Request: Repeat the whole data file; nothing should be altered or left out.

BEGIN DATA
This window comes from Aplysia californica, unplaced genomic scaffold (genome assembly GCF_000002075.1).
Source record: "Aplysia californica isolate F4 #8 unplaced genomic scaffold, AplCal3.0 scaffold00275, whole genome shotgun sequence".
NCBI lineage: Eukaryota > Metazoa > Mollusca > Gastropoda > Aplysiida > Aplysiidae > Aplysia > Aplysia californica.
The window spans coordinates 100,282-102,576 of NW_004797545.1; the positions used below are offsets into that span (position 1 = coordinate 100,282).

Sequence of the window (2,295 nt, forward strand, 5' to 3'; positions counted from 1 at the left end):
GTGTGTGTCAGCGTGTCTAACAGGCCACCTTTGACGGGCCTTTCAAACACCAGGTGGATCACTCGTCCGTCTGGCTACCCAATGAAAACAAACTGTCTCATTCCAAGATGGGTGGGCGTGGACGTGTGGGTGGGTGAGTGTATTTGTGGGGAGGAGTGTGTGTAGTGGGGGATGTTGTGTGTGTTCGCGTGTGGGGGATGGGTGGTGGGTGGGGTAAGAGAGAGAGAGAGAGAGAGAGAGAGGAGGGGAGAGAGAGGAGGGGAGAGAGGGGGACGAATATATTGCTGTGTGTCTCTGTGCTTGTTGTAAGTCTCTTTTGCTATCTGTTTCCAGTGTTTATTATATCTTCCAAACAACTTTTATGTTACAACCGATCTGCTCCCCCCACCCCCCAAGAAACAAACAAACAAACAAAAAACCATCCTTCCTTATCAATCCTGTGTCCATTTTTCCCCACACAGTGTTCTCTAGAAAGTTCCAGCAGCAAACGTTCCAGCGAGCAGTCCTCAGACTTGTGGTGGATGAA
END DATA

This window comes from Aplysia californica, unplaced genomic scaffold (genome assembly GCF_000002075.1).
Source record: "Aplysia californica isolate F4 #8 unplaced genomic scaffold, AplCal3.0 scaffold00275, whole genome shotgun sequence".
NCBI lineage: Eukaryota > Metazoa > Mollusca > Gastropoda > Aplysiida > Aplysiidae > Aplysia > Aplysia californica.
The window spans coordinates 100,282-102,576 of NW_004797545.1; the positions used below are offsets into that span (position 1 = coordinate 100,282).

Sequence of the window (2,295 nt, forward strand, 5' to 3'; positions counted from 1 at the left end):
GTGTGTGTCAGCGTGTCTAACAGGCCACCTTTGACGGGCCTTTCAAACACCAGGTGGATCACTCGTCCGTCTGGCTACCCAATGAAAACAAACTGTCTCATTCCAAGATGGGTGGGCGTGGACGTGTGGGTGGGTGAGTGTATTTGTGGGGAGGAGTGTGTGTAGTGGGGGATGTTGTGTGTGTTCGCGTGTGGGGGATGGGTGGTGGGTGGGGTAAGAGAGAGAGAGAGAGAGAGAGAGAGGAGGGGAGAGAGAGGAGGGGAGAGAGGGGGACGAATATATTGCTGTGTGTCTCTGTGCTTGTTGTAAGTCTCTTTTGCTATCTGTTTCCAGTGTTTATTATATCTTCCAAACAACTTTTATGTTACAACCGATCTGCTCCCCCCACCCCCCAAGAAACAAACAAACAAACAAAAAACCATCCTTCCTTATCAATCCTGTGTCCATTTTTCCCCACACAGTGTTCTCTAGAAAGTTCCAGCAGCAAACGTTCCAGCGAGCAGTCCTCAGACTTGTGGTGGATGAA